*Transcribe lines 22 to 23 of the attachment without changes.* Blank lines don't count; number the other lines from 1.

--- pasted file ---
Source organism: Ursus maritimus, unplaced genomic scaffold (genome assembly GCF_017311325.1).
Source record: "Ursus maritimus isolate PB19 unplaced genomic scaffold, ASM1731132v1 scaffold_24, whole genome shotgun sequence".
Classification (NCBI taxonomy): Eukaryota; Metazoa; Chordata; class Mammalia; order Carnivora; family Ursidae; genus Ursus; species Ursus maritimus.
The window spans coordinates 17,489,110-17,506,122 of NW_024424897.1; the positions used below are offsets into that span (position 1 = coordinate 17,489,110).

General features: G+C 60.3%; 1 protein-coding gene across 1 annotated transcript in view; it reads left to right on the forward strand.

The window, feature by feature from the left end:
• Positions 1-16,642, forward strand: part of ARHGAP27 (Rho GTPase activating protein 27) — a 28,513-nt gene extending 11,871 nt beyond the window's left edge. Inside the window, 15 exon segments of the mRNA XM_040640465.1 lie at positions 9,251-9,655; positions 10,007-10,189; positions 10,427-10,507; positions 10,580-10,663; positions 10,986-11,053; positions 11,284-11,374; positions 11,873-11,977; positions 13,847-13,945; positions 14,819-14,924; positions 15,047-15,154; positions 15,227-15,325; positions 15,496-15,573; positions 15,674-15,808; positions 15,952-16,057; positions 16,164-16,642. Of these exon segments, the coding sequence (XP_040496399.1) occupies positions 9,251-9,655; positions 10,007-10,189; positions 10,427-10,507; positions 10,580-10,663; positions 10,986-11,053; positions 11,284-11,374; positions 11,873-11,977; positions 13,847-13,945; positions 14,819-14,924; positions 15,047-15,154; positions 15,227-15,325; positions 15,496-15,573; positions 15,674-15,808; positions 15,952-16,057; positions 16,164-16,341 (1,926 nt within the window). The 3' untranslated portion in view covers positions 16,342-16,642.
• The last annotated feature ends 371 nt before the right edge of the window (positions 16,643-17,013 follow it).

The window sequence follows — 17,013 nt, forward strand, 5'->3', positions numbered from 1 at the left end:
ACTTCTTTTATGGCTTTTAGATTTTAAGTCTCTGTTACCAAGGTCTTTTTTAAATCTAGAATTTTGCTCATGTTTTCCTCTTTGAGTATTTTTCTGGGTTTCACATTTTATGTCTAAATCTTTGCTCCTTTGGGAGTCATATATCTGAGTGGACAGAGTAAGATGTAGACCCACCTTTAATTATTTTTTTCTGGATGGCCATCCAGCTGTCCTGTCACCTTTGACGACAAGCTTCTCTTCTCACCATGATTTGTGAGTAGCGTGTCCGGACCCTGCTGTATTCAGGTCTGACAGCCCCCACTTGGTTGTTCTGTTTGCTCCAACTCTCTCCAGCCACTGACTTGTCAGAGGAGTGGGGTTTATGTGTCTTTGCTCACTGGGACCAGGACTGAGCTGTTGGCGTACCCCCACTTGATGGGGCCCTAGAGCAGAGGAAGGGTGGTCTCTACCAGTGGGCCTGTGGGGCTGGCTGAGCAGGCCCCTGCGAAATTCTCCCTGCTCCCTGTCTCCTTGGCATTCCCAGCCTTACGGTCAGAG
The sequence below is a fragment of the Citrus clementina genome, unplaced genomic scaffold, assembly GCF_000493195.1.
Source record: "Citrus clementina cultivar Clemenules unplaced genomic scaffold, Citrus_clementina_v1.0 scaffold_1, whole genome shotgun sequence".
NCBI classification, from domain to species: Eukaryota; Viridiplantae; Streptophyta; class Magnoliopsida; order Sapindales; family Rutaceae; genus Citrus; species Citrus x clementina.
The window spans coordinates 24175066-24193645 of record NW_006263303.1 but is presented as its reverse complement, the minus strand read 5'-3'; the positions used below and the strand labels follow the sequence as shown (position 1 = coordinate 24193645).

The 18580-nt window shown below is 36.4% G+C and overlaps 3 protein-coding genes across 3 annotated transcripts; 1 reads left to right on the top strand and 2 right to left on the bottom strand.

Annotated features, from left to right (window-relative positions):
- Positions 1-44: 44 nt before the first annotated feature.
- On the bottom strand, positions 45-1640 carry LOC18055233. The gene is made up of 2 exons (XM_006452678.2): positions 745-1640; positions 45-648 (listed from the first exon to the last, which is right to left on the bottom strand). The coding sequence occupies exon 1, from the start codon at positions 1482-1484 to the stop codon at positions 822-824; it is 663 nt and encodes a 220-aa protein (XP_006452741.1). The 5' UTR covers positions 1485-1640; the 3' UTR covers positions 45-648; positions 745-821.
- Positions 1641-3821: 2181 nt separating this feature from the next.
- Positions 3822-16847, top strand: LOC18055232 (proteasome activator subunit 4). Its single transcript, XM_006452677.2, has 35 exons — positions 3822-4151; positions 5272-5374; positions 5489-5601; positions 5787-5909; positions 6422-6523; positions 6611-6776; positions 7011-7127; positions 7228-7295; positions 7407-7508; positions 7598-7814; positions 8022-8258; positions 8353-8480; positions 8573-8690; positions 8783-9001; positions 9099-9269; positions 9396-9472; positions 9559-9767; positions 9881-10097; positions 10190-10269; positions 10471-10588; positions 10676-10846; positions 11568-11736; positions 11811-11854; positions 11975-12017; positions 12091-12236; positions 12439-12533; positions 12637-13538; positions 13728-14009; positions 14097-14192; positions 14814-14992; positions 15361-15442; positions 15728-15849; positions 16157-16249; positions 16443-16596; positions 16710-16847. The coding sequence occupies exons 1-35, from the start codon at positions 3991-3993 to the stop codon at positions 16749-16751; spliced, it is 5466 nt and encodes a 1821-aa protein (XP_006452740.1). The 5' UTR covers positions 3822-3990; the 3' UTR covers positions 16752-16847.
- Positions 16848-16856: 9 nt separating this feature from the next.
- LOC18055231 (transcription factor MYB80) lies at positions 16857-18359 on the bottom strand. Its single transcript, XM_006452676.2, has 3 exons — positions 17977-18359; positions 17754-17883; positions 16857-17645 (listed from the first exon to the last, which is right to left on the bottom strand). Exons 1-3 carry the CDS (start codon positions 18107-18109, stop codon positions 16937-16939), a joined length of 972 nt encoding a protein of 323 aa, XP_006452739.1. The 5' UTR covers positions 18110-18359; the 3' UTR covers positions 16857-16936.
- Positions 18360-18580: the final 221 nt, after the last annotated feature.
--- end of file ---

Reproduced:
- LOC18055231 (transcription factor MYB80) lies at positions 16857-18359 on the bottom strand. Its single transcript, XM_006452676.2, has 3 exons — positions 17977-18359; positions 17754-17883; positions 16857-17645 (listed from the first exon to the last, which is right to left on the bottom strand). Exons 1-3 carry the CDS (start codon positions 18107-18109, stop codon positions 16937-16939), a joined length of 972 nt encoding a protein of 323 aa, XP_006452739.1. The 5' UTR covers positions 18110-18359; the 3' UTR covers positions 16857-16936.
- Positions 18360-18580: the final 221 nt, after the last annotated feature.